It was also proposed that membrane protrusions could add an important structural element to the kinetic-segregation model of phosphatase exclusion-based TCR signaling (41). The problem with this proposal is that although CD45 exclusion occurs upon ILP formation (4), the data for microvilli is somewhat equivocal. Chang et al. (39) observed spontaneous segregation of CD45 at microvillar-sized contacts formed by T cells interacting with artificial surfaces in a TIRF-based study and noted that this sufficed to initiate T cell activation. A similar study utilizing super-resolution imaging of T cells responding to glass-immobilized anti-CD3 antibodies reported a rather more complex reorganization of signaling proteins with a CD45-depletion zone ~250 nm in diameter, but without directly implicating membrane protrusions per se (7). Direct analyses of microvillar contacts analyzed using VA-TIRF and resting cells or SCM and activated cells, however, revealed only limited, if any, exclusion of CD45 (5, 6). One possible explanation for these discrepancies is that only ILPs, and the “frustrated” versions of these structures that may form on resilient artificial surfaces, may create compressive forces large enough to readily observe phosphatase exclusion. A smaller, less easily observed level of segregation, albeit one sufficient to initiate signaling, might only be achieved by more-subtle, microvillar-based cell-cell contacts. It is also possible that phosphatase exclusion occurs on length scales smaller than the resolution limit of TIRF microscopy. Further studies are needed to determine under what conditions, if at all, CD45 exclusion occurs at the tips of membrane protrusions during early cell-cell contact. This is presently very challenging, although the advent of single-molecule light-sheet imaging (47), or three-dimensional super-resolution imaging (48), offer ways to tackle this problem.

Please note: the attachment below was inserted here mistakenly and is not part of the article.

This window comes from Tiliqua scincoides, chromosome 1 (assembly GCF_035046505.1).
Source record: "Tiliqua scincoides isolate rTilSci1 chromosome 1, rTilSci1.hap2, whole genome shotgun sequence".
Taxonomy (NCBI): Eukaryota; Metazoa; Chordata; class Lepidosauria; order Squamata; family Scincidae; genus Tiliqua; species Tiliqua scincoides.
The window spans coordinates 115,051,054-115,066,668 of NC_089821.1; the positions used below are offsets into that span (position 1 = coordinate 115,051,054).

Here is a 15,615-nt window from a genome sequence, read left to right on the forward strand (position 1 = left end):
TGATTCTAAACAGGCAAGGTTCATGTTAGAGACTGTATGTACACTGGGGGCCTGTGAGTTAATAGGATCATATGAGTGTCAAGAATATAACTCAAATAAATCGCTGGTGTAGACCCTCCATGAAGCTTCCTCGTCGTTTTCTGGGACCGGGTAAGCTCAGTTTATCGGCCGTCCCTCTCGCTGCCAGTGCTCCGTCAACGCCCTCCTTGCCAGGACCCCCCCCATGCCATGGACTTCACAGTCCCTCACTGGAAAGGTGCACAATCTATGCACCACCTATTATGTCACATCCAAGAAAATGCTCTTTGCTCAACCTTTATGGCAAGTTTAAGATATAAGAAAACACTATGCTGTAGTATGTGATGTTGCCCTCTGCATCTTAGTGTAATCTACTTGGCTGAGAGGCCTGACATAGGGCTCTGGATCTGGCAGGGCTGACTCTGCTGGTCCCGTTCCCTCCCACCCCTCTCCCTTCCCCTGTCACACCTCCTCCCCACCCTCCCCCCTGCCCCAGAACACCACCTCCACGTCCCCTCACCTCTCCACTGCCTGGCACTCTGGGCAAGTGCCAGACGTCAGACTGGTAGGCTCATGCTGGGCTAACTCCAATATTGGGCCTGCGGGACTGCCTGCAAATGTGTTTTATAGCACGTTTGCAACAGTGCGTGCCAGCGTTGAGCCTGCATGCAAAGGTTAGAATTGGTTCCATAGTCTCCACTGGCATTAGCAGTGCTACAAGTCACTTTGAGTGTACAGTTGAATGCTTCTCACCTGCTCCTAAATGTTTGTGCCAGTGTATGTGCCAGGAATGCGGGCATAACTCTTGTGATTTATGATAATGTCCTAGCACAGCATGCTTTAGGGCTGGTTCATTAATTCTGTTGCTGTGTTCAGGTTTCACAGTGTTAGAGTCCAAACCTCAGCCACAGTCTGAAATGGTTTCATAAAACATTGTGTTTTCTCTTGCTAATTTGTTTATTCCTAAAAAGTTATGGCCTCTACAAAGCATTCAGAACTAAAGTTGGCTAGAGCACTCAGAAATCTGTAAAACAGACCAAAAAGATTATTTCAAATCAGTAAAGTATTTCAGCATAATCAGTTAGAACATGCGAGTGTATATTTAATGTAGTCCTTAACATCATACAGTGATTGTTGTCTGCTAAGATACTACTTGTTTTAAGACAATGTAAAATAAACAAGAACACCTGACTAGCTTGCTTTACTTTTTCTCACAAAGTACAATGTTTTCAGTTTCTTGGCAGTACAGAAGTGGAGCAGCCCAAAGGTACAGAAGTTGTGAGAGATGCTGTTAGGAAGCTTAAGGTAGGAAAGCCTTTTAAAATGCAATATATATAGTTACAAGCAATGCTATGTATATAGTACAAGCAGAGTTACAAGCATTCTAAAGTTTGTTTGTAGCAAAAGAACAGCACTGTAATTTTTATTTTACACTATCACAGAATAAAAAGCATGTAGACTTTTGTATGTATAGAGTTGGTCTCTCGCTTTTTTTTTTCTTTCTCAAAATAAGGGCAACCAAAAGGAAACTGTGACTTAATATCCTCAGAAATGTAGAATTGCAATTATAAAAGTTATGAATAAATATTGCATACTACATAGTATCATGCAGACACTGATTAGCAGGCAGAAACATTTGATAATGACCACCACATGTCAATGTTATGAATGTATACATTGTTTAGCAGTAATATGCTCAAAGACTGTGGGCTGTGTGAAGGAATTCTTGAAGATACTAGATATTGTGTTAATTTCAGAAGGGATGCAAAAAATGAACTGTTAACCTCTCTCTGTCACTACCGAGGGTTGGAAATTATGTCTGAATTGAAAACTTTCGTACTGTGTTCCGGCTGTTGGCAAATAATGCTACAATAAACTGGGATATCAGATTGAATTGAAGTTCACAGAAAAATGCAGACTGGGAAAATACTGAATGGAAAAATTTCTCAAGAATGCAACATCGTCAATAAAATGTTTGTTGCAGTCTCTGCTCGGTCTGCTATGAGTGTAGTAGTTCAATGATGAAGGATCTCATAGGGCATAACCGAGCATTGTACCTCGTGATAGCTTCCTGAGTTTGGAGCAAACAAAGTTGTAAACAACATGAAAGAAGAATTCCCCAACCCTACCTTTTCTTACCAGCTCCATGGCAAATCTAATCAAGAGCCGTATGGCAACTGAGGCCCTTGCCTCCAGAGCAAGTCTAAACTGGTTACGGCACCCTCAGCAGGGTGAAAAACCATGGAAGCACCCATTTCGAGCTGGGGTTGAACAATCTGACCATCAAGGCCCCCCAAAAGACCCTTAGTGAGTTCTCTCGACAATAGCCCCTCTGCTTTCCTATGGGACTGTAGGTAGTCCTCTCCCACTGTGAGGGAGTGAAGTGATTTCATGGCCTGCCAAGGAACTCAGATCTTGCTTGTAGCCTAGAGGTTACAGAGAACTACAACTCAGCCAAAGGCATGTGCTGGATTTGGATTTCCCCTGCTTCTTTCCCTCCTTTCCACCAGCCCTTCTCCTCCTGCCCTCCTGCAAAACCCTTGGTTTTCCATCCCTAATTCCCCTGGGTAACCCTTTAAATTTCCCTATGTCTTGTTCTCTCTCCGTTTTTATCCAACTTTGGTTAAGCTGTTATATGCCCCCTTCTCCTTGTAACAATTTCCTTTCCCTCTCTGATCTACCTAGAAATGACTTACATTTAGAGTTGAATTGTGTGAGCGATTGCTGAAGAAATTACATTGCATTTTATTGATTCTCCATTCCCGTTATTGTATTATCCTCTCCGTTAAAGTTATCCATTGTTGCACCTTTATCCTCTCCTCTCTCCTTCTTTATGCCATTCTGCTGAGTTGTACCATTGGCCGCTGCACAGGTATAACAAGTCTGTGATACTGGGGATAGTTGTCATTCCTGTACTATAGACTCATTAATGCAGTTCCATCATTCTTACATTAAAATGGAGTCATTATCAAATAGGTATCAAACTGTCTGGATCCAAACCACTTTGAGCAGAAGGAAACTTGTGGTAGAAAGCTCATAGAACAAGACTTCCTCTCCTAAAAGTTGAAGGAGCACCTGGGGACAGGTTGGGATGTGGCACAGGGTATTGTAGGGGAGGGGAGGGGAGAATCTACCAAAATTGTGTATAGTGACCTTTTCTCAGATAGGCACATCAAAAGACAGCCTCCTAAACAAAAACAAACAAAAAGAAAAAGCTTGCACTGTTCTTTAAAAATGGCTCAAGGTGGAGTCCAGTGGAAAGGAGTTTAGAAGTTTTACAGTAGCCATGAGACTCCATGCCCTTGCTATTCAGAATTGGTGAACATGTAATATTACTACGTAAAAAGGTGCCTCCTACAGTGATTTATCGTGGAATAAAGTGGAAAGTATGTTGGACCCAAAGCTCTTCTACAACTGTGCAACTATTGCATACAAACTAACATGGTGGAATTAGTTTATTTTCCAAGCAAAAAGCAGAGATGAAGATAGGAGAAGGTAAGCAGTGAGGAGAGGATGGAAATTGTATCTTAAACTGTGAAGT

Back to the Beginning: The Resting T Cell Surface